In 1942, the board of the Bay View Association of the United Methodist Church (in Michigan) said that anyone who owned a cottage on their property had to meet two requirements: They had to be white and they had to be Christian. (Those requirements, even more disturbingly, did not apply to “servants within a household” or employees.)
They wisely dropped the “white” requirement more than a decade later, but the Christian requirement remained. Only a certain kind of Christian, too — there was a 10% quota on the maximum number of Roman Catholics who could own property there even after the race requirement was dropped. (In one case, a Catholic doctor who bought a cottage was “required to sell due solely to his religion and the religious quota.”) Until now, prospective buyers had to include a recommendation letter from a pastor.
Defenders might say that private organizations are allowed to set their own membership rules, disgraceful as they might be to outsiders. And the Bay View Association is affiliated with the United Methodist Church, so it’s not subject to the same rules as public places.
But according to a lawsuit filed last year by the Bay View Chautauqua Inclusiveness Group, the housing association was guilty of violating the First Amendment, the federal Fair Housing Act, Michigan’s Constitution, and civil rights laws.
They argued that Bay View isn’t affiliated in any meaningful way with the UMC. They operate independently from it and they’re owned by a for-profit company. They also pay taxes, an admission they’re not a church property. And they maintain and use “State-delegated police power.”
In response to the lawsuit, the Bay View Association said there was already a way for the by-laws to change. Members could propose new rules and everyone could vote on them. That just hadn’t happened yet. Furthermore, as a private organization, they were under no obligation to change the rules to accommodate the law.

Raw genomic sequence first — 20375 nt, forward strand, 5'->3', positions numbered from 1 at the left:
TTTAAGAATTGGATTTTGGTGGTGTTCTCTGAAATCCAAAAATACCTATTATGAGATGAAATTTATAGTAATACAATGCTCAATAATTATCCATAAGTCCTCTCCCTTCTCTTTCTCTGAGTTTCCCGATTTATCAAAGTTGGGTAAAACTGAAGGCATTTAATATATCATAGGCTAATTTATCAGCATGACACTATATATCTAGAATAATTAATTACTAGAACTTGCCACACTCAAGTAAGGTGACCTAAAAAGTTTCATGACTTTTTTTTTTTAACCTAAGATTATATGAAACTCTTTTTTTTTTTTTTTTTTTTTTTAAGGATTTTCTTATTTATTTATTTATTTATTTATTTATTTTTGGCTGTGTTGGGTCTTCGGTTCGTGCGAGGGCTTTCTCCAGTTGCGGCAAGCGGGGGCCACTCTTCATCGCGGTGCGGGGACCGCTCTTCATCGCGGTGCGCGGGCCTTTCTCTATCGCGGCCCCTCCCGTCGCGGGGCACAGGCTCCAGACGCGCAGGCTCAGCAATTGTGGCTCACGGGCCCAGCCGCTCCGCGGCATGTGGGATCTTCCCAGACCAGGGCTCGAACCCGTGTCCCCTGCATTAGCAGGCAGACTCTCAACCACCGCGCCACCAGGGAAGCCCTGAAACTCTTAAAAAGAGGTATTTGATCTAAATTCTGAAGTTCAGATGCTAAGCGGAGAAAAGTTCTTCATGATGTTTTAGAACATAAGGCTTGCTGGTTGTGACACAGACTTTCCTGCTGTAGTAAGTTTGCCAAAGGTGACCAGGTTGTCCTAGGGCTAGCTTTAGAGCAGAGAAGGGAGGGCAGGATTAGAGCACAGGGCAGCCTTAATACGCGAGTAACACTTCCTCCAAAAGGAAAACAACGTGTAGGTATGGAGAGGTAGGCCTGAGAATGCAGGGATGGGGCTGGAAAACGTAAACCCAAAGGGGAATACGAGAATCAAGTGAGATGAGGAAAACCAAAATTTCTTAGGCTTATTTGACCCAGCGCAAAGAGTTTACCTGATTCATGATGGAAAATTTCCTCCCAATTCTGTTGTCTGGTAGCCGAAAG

This past May, we learned that a federal official from the U.S. Department of Housing and Urban Development announced that the Bay View Association “has not met its burden to prove it is exempt from the federal Fair Housing Act.” In other words, the most important piece of armor for the cottage town now had a major crack in it. The only defense they really had was that they were a private religious organization, and HUD was saying that wasn’t the case at all.With their backs against the wall, the Bay View Association just announced that the requirement that members be Christian has finally been rescinded. The rule was proposed earlier this month, and about 70% of members voted in favor of it.
What that means for the lawsuit, however, isn’t entirely clear.
Sarah Prescott, a Northville attorney representing the inclusiveness group, said: “It is a step in the right direction, but still not compliant with the law. We will be pursuing full compliance with federal and state law.”
What problems still remain?
[Lawsuit plaintiff Don] Duquette and other members oppose a requirement that five of the nine members of the resort’s ruling board must be Methodist.
They’re also worried the board could interpret the new rules in a way that could restrict membership. They also fret the ban could be reinstituted in the future.
The solution, they believe, would be a consent decree where the board agrees to a court order that it isn’t exempt from the federal Fair Housing Act, which prohibits discrimination.
All of that makes sense. This was an important vote, but it’s possible that Bay View members just want everyone off their backs, and when no one’s paying attention anymore, they’ll go right back to their old ways. I’m not saying that’s what’s going on, only that it’s theoretically possible. Better to shut that door permanently.